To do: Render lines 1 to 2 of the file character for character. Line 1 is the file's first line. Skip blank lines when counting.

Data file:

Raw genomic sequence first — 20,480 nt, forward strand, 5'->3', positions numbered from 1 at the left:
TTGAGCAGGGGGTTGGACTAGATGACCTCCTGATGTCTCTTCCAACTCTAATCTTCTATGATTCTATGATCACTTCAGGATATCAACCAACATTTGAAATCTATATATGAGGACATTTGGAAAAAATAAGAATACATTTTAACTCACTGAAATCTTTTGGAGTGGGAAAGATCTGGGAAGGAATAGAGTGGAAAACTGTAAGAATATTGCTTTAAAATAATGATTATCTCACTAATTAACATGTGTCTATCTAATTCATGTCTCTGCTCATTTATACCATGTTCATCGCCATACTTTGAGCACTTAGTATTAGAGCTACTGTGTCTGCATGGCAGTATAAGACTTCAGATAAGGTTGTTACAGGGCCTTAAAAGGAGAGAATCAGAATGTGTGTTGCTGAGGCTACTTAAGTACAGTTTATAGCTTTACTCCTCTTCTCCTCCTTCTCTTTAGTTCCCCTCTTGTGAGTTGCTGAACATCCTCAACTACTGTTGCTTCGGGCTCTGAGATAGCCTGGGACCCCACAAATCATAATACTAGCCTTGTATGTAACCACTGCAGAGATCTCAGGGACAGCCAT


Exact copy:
Raw genomic sequence first — 20,480 nt, forward strand, 5'->3', positions numbered from 1 at the left:
TTGAGCAGGGGGTTGGACTAGATGACCTCCTGATGTCTCTTCCAACTCTAATCTTCTATGATTCTATGATCACTTCAGGATATCAACCAACATTTGAAATCTATATATGAGGACATTTGGAAAAAATAAGAATACATTTTAACTCACTGAAATCTTTTGGAGTGGGAAAGATCTGGGAAGGAATAGAGTGGAAAACTGTAAGAATATTGCTTTAAAATAATGATTATCTCACTAATTAACATGTGTCTATCTAATTCATGTCTCTGCTCATTTATACCATGTTCATCGCCATACTTTGAGCACTTAGTATTAGAGCTACTGTGTCTGCATGGCAGTATAAGACTTCAGATAAGGTTGTTACAGGGCCTTAAAAGGAGAGAATCAGAATGTGTGTTGCTGAGGCTACTTAAGTACAGTTTATAGCTTTACTCCTCTTCTCCTCCTTCTCTTTAGTTCCCCTCTTGTGAGTTGCTGAACATCCTCAACTACTGTTGCTTCGGGCTCTGAGATAGCCTGGGACCCCACAAATCATAATACTAGCCTTGTATGTAACCACTGCAGAGATCTCAGGGACAGCCAT